At the Mountains of Madness is a loss of innocence story about two explorers named Dyer and Danforth. When a member of their expedition discovers a strange creature frozen beneath an uncharted mountain range deep in Antarctica, Dyer and Danforth rush to meet him and learn more. They arrive to find the camp destroyed, most of the crew dead, and their friend missing. Looking for answers and hoping to find their friend alive, they search for him in the mountains only to uncover a massive, ancient, and seemingly dead city. As they search through the sprawling tomb, they come face-to-face with an ancient horror that challenges their very perceptions of reality. At The Mountains of Madness asks the viewer “Do we really matter?” and then answers with a resounding “No.’’

Lovecraft’s style of horror is deeply intellectual and nihilistic, which presents a unique challenge for us as visual storytellers. Cosmicism, a school of literary philosophy developed by Lovecraft himself, is one of the strongest themes in our animation. It draws on both the human fear of insignificance and the pain of re-defining one’s perception of reality. Lovecraft’s original prose conveyed this subtext through exposition, but given our medium and scope we decided to explore it through characterization instead. Dyer is a seasoned explorer with a long history in academia, and is loathe to indulge in outlandish speculation. Danforth, on the other hand, is a young graduate student with an open and impressionable mind. Their character conflict is what establishes the tone of our story.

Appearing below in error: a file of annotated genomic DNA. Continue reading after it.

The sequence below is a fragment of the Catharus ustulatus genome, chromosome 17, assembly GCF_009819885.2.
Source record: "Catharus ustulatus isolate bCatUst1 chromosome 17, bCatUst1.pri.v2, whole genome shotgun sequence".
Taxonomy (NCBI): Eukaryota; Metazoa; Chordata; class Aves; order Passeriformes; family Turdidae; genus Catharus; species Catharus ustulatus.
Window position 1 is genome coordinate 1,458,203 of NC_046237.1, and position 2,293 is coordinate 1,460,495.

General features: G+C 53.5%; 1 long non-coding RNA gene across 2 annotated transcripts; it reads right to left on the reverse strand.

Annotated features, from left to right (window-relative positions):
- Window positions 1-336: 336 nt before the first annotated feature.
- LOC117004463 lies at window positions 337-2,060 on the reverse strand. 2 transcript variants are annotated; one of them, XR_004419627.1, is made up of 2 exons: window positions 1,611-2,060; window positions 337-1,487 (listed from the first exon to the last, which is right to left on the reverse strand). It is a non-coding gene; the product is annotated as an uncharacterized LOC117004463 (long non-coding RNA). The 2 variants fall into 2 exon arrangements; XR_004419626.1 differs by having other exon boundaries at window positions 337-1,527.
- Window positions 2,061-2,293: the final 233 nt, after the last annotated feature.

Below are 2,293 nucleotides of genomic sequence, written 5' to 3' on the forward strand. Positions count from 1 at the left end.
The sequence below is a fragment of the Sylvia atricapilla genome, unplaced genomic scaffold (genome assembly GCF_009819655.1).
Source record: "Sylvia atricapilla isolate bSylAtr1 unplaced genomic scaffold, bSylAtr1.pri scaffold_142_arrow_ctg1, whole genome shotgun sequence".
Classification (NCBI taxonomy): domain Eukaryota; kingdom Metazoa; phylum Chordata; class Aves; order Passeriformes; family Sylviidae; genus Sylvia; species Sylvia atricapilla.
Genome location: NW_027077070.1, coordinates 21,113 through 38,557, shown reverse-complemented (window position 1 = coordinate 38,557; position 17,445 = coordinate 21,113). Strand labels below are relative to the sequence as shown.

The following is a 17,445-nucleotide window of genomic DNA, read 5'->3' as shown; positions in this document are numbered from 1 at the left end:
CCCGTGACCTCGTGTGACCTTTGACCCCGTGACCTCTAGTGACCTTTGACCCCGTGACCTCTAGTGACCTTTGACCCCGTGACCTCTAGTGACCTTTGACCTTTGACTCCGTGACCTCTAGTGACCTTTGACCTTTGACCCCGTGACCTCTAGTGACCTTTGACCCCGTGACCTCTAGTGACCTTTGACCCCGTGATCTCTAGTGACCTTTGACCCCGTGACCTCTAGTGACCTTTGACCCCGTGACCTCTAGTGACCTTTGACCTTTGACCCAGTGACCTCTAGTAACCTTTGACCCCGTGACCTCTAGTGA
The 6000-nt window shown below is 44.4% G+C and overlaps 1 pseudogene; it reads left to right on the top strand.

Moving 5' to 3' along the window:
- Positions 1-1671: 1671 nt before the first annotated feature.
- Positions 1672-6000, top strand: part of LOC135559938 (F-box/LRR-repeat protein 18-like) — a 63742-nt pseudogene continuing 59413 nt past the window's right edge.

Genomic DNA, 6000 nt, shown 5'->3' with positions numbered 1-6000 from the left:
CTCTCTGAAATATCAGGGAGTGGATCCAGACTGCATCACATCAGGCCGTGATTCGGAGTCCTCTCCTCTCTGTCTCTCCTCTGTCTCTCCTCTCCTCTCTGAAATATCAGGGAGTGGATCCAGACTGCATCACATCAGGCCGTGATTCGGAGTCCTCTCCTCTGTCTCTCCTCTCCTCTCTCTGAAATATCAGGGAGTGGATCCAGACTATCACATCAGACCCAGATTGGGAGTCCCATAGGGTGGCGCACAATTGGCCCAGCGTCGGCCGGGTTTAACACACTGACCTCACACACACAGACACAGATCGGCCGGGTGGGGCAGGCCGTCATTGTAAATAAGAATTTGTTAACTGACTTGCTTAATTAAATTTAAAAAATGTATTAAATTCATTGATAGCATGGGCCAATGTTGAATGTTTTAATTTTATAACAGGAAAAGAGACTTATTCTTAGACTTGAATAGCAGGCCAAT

Because of this project’s scope and length (5 – 7 minutes), we will not be retelling Lovecraft’s story verbatim. Changes will be made, some scenes will be cut, and some characters will be merged. We are all huge fans of H. P. Lovecraft’s work, but a story as dense with exposition as At the Mountains of Madness needs to be altered to fit a short-form visual medium. First and foremost, we aim to create an animation that can stand on its own legs, be entered into film festivals, and serve as living proof that H. P. Lovecraft CAN work on screen.  (Psssst, are you listening, Hollywood?)

That being said, we still aim to preserve the peerless dread evoked by H. P. Lovecraft’s work, and have no intention of putting out a goofy mockery of Lovecraft. Our animation will take Dyer and Danforth and send them on a journey that compromises both their lives and their sanity.